raveling on your own is an incredibly rewarding experience, but it has its dangers. The number of women traveling alone has been on the rise in recent years, and the tactics for staying safe while on the road have gotten increasingly sophisticated—and important.
In a recent article, the New York Times interviewed female travelers, some of whom have survived assaults or violence while abroad. The piece touches on how the rise of women taking solo trips is being connected to the rise of violence against women. Phumzile Mlambo-Ngcuka, executive director of non0profit UN Women, told the Times that most countries don’t accurately track data regarding threats to women travelers—they don’t want to discourage tourism, for one thing. But it’s also not necessarily about a specific country having a problem:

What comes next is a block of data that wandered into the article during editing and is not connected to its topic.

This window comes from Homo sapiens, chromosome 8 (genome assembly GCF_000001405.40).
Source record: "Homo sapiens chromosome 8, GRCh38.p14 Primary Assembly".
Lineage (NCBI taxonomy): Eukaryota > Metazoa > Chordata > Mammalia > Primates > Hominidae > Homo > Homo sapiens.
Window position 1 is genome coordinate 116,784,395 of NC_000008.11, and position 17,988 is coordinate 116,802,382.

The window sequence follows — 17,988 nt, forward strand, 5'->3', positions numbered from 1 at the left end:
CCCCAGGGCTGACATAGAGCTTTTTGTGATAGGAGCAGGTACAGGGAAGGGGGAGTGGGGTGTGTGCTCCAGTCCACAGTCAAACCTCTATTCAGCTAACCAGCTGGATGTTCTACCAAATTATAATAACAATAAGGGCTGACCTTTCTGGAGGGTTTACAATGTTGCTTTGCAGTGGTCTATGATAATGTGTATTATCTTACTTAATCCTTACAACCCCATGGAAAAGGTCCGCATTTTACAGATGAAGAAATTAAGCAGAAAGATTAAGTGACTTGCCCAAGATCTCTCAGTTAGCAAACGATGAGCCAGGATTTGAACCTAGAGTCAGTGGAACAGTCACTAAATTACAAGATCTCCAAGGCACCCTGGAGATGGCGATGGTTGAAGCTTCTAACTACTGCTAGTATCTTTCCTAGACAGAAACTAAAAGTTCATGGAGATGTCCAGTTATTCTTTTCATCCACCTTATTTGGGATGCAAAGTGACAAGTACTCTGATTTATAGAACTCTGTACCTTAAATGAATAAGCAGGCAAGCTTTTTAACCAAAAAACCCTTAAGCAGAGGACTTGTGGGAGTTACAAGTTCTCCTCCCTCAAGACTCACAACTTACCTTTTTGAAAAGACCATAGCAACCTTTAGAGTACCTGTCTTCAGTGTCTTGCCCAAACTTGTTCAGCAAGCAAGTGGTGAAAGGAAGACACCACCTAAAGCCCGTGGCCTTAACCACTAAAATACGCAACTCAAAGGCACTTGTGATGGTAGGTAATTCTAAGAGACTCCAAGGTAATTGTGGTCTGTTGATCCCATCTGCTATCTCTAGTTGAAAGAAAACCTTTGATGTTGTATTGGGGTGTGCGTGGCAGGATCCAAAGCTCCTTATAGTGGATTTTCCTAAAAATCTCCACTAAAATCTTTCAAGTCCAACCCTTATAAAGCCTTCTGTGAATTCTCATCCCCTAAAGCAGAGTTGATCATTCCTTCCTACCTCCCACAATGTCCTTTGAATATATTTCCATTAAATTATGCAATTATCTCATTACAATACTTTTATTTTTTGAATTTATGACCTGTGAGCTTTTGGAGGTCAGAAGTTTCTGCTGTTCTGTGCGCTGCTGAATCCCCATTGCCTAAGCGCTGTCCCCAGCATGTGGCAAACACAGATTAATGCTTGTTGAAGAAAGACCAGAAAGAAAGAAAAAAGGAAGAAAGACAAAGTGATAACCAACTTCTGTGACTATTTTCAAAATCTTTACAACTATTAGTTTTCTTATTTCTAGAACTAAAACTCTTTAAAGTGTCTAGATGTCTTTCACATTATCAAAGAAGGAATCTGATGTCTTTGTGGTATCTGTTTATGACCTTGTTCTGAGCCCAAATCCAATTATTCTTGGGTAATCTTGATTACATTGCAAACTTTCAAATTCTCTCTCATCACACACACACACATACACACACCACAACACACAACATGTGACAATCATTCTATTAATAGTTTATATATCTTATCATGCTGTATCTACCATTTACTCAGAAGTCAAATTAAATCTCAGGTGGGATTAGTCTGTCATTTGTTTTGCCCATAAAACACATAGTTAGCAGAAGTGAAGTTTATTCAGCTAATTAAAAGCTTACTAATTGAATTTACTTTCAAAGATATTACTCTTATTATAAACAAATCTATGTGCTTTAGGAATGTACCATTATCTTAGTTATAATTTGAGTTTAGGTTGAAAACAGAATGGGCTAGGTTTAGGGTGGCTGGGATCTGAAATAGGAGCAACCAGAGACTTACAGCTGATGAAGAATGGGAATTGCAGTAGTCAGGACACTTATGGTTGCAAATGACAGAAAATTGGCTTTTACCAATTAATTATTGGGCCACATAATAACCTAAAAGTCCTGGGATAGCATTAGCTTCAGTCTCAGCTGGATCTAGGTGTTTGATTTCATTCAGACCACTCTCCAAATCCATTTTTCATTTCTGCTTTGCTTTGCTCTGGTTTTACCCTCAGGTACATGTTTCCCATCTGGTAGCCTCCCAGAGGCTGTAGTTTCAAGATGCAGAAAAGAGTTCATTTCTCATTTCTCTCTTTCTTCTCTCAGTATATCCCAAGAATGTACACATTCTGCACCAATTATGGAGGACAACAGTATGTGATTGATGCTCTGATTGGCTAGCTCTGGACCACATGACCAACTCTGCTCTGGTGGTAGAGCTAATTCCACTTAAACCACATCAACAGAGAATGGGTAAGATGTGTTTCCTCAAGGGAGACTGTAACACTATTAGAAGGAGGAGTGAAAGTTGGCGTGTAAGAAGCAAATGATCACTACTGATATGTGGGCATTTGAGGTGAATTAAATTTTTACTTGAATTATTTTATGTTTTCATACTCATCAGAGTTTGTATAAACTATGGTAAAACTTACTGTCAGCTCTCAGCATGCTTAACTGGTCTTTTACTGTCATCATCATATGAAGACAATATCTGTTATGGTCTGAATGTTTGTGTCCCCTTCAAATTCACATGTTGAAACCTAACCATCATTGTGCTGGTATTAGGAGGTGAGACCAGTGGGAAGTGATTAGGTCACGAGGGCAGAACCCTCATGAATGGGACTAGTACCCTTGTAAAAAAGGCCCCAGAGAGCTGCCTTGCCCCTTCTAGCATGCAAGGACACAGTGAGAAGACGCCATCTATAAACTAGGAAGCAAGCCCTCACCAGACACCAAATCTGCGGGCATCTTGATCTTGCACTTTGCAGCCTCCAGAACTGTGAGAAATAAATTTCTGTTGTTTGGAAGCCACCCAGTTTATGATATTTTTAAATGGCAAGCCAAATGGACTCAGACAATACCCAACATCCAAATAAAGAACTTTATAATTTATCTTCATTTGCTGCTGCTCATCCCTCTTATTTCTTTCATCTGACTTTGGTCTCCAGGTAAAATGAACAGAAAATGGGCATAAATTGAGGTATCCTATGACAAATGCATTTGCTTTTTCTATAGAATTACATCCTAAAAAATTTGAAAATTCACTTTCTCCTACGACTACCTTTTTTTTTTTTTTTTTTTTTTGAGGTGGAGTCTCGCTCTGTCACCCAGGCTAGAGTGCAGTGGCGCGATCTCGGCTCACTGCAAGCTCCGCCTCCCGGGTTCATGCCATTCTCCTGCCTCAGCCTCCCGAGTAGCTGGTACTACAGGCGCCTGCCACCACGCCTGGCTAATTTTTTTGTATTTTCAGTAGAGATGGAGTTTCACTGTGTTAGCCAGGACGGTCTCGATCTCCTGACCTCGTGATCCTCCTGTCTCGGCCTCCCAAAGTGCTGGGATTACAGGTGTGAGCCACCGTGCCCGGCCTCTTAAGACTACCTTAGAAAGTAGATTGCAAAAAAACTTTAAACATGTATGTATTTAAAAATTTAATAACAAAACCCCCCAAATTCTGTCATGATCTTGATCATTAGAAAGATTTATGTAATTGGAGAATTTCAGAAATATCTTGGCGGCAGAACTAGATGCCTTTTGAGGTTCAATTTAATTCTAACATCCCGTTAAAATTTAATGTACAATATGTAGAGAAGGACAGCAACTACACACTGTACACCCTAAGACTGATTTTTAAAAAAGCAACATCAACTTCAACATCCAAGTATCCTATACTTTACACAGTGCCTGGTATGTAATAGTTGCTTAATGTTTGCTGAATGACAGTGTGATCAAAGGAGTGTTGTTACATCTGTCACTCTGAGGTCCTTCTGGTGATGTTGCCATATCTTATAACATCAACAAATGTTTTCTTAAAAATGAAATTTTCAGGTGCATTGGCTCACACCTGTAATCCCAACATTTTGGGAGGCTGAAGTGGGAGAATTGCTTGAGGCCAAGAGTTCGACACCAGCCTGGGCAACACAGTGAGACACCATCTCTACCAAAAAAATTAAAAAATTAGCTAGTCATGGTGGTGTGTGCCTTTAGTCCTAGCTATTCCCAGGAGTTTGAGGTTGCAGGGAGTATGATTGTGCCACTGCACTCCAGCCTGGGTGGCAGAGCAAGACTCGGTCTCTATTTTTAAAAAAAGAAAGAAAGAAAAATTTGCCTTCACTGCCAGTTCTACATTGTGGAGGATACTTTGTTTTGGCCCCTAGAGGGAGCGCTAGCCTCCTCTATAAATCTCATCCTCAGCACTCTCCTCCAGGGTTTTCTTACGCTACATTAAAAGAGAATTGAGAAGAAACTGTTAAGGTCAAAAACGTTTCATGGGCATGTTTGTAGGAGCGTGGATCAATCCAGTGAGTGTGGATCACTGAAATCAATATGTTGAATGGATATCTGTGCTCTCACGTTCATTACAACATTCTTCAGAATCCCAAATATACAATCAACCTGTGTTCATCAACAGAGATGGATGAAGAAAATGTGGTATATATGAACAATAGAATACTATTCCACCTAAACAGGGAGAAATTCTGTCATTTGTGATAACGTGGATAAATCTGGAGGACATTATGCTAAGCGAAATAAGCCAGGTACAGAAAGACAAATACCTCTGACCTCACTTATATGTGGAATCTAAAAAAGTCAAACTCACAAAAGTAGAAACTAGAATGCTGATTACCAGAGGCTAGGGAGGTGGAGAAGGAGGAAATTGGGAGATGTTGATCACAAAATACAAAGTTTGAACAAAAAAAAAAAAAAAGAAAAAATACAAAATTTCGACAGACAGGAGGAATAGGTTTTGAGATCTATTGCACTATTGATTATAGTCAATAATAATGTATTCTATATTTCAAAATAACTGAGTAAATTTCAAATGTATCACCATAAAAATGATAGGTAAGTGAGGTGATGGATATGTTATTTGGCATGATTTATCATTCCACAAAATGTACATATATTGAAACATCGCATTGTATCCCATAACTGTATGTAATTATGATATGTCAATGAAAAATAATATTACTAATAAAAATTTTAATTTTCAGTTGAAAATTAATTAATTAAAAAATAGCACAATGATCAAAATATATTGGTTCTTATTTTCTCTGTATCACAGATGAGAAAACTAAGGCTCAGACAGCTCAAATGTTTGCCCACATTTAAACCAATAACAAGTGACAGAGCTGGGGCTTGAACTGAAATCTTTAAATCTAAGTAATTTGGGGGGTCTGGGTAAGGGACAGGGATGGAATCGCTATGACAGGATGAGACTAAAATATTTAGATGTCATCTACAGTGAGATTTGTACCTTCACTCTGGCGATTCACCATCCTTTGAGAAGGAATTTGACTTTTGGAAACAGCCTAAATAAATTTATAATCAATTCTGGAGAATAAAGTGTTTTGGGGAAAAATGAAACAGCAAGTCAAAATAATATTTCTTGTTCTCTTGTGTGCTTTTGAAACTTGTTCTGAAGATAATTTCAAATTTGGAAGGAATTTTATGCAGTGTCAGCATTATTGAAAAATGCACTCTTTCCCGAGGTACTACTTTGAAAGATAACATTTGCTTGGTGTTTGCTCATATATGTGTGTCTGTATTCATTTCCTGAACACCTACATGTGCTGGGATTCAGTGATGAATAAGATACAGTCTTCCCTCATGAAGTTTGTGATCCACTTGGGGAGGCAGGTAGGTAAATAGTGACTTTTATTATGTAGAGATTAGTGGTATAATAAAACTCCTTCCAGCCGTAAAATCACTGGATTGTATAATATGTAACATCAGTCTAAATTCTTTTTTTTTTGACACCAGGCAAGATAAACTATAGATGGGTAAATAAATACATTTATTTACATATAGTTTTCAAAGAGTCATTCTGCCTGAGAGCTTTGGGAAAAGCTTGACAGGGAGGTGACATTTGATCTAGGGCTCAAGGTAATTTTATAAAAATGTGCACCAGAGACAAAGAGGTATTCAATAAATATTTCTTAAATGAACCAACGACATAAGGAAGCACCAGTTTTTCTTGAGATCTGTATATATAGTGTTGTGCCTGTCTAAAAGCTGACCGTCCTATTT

“The root cause of this kind of violence against women in communities and in public and private spaces has a lot of do with the underlying gender stereotypes, social norms, entitlement and patriarchy,” Ms. Mlambo-Ngcuka said.
This may all sound very grim; yet, most of the women interviewed say that the potential for violence, or actual dangerous encounters, isn’t enough to stop them from exploring. In emails with Lifehacker, Dianelle Rivers-Mitchell, the founder and creator of Black Girls Travel Too, and Tracey Nesbitt, editor of Solo Traveler and moderator of the Facebook page Solo Traveler Society, both shared their safety tips that help them keep exploring.